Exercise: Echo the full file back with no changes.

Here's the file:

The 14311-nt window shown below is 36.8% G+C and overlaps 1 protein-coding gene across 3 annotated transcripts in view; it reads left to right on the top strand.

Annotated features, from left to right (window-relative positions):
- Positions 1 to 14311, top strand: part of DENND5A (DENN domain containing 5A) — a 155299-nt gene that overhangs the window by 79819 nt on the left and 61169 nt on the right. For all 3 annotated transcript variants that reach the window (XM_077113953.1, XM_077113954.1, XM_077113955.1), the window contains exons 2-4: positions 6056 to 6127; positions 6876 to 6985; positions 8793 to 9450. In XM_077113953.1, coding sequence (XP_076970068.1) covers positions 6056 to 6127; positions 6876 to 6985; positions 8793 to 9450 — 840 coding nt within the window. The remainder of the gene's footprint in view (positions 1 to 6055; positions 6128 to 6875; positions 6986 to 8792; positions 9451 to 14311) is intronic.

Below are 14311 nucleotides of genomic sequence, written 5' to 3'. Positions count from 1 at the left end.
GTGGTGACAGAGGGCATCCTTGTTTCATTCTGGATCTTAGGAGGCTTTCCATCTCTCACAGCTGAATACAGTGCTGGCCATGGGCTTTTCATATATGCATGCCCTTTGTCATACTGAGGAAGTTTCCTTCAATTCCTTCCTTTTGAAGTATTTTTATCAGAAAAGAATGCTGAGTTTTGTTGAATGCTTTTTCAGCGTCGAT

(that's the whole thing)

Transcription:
The 14311-nt window shown below is 36.8% G+C and overlaps 1 protein-coding gene across 3 annotated transcripts in view; it reads left to right on the top strand.

Annotated features, from left to right (window-relative positions):
- Positions 1 to 14311, top strand: part of DENND5A (DENN domain containing 5A) — a 155299-nt gene that overhangs the window by 79819 nt on the left and 61169 nt on the right. For all 3 annotated transcript variants that reach the window (XM_077113953.1, XM_077113954.1, XM_077113955.1), the window contains exons 2-4: positions 6056 to 6127; positions 6876 to 6985; positions 8793 to 9450. In XM_077113953.1, coding sequence (XP_076970068.1) covers positions 6056 to 6127; positions 6876 to 6985; positions 8793 to 9450 — 840 coding nt within the window. The remainder of the gene's footprint in view (positions 1 to 6055; positions 6128 to 6875; positions 6986 to 8792; positions 9451 to 14311) is intronic.

Below are 14311 nucleotides of genomic sequence, written 5' to 3'. Positions count from 1 at the left end.
GTGGTGACAGAGGGCATCCTTGTTTCATTCTGGATCTTAGGAGGCTTTCCATCTCTCACAGCTGAATACAGTGCTGGCCATGGGCTTTTCATATATGCATGCCCTTTGTCATACTGAGGAAGTTTCCTTCAATTCCTTCCTTTTGAAGTATTTTTATCAGAAAAGAATGCTGAGTTTTGTTGAATGCTTTTTCAGCGTCGAT